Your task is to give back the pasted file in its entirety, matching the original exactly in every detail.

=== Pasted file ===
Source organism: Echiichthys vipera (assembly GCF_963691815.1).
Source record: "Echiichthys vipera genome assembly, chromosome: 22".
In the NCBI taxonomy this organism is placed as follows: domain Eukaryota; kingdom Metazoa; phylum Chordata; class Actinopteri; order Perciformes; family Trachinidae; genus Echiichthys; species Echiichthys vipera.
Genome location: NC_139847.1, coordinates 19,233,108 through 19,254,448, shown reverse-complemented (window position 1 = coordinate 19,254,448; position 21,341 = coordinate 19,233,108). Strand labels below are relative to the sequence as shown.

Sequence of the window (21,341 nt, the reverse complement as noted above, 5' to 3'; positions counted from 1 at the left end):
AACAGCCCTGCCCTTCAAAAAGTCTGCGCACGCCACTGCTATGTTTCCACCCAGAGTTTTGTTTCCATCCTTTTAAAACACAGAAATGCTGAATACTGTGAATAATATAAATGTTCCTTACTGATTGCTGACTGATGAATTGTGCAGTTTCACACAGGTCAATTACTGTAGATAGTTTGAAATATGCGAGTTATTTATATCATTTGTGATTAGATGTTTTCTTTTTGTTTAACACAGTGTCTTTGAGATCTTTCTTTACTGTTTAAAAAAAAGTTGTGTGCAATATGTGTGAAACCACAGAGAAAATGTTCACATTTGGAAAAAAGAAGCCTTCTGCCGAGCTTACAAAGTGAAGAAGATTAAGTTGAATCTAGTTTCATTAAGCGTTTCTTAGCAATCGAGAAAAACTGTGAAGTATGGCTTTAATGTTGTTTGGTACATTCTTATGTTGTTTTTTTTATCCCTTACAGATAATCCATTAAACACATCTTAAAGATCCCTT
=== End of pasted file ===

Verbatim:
Source organism: Echiichthys vipera (assembly GCF_963691815.1).
Source record: "Echiichthys vipera genome assembly, chromosome: 22".
In the NCBI taxonomy this organism is placed as follows: domain Eukaryota; kingdom Metazoa; phylum Chordata; class Actinopteri; order Perciformes; family Trachinidae; genus Echiichthys; species Echiichthys vipera.
Genome location: NC_139847.1, coordinates 19,233,108 through 19,254,448, shown reverse-complemented (window position 1 = coordinate 19,254,448; position 21,341 = coordinate 19,233,108). Strand labels below are relative to the sequence as shown.

Sequence of the window (21,341 nt, the reverse complement as noted above, 5' to 3'; positions counted from 1 at the left end):
AACAGCCCTGCCCTTCAAAAAGTCTGCGCACGCCACTGCTATGTTTCCACCCAGAGTTTTGTTTCCATCCTTTTAAAACACAGAAATGCTGAATACTGTGAATAATATAAATGTTCCTTACTGATTGCTGACTGATGAATTGTGCAGTTTCACACAGGTCAATTACTGTAGATAGTTTGAAATATGCGAGTTATTTATATCATTTGTGATTAGATGTTTTCTTTTTGTTTAACACAGTGTCTTTGAGATCTTTCTTTACTGTTTAAAAAAAAGTTGTGTGCAATATGTGTGAAACCACAGAGAAAATGTTCACATTTGGAAAAAAGAAGCCTTCTGCCGAGCTTACAAAGTGAAGAAGATTAAGTTGAATCTAGTTTCATTAAGCGTTTCTTAGCAATCGAGAAAAACTGTGAAGTATGGCTTTAATGTTGTTTGGTACATTCTTATGTTGTTTTTTTTATCCCTTACAGATAATCCATTAAACACATCTTAAAGATCCCTT